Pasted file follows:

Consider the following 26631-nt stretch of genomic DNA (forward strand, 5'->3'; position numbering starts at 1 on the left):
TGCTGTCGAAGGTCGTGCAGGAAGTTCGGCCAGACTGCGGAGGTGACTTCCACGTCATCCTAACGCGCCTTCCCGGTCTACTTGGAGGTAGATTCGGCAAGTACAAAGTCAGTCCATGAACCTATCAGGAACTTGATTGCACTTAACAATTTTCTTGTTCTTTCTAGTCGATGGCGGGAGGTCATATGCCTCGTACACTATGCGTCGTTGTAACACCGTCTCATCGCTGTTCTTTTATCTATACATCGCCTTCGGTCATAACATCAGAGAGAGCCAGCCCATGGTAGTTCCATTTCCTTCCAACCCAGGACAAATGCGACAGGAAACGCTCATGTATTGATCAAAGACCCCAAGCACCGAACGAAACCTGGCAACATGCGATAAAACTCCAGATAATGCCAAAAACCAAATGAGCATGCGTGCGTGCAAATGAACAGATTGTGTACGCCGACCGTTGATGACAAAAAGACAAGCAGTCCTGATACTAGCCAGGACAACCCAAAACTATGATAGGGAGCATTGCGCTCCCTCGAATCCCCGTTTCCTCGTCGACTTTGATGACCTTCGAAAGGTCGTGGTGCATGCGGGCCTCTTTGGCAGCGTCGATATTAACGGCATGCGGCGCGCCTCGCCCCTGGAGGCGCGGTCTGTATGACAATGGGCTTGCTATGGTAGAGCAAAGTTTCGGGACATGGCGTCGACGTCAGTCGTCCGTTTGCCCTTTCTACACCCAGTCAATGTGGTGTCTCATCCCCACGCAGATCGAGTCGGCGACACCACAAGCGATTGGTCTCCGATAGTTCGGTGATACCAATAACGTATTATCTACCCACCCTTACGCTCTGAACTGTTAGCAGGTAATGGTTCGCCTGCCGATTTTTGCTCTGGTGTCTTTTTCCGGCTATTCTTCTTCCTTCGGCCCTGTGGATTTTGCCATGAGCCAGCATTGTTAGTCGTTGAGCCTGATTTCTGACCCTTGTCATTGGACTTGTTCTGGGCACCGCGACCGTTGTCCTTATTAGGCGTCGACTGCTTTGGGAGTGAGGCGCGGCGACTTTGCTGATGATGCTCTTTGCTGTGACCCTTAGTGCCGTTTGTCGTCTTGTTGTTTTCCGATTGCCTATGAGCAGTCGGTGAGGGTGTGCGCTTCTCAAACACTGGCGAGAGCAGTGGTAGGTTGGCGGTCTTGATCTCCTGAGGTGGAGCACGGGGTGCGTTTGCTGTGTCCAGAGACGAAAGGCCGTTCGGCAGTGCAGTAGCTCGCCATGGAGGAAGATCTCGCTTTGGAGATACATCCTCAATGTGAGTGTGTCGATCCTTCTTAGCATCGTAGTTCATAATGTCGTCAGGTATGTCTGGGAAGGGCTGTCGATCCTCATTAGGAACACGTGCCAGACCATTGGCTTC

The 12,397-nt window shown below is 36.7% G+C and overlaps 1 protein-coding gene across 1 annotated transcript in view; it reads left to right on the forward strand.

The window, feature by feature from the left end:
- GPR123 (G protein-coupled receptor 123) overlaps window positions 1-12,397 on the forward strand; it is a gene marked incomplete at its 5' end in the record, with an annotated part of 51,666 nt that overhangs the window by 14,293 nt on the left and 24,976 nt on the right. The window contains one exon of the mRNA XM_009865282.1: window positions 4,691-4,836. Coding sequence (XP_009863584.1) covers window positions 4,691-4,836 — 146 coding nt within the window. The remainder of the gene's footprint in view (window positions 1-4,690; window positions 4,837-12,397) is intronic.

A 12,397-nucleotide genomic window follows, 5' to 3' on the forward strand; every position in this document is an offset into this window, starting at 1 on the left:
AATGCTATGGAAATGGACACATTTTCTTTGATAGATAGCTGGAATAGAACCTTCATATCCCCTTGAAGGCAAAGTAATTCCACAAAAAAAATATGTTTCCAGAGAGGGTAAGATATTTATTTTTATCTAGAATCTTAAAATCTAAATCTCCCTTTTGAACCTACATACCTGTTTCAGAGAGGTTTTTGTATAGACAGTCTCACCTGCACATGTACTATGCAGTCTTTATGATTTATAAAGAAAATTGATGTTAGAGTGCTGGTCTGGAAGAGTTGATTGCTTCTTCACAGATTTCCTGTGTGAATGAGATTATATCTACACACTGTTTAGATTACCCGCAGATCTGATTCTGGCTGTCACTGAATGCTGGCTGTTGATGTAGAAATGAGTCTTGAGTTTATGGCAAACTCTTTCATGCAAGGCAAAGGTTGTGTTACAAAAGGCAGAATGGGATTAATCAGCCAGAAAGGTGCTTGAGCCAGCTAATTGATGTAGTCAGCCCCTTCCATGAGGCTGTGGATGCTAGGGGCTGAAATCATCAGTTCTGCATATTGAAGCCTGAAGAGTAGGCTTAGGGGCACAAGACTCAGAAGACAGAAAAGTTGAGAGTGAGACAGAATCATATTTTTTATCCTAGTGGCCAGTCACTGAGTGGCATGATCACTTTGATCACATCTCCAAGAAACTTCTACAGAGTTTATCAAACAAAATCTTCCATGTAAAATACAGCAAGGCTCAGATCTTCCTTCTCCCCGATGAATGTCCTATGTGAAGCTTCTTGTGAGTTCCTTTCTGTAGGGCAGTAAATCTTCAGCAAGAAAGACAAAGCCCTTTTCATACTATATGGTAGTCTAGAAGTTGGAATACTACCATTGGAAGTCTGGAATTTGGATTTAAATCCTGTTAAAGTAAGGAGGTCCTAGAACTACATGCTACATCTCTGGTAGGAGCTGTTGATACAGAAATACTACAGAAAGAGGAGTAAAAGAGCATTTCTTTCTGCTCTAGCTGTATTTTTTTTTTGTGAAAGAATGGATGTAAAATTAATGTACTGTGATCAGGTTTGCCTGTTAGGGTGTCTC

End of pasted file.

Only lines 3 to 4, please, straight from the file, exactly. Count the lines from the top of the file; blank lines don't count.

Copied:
The 12,397-nt window shown below is 36.7% G+C and overlaps 1 protein-coding gene across 1 annotated transcript in view; it reads left to right on the forward strand.

The window, feature by feature from the left end: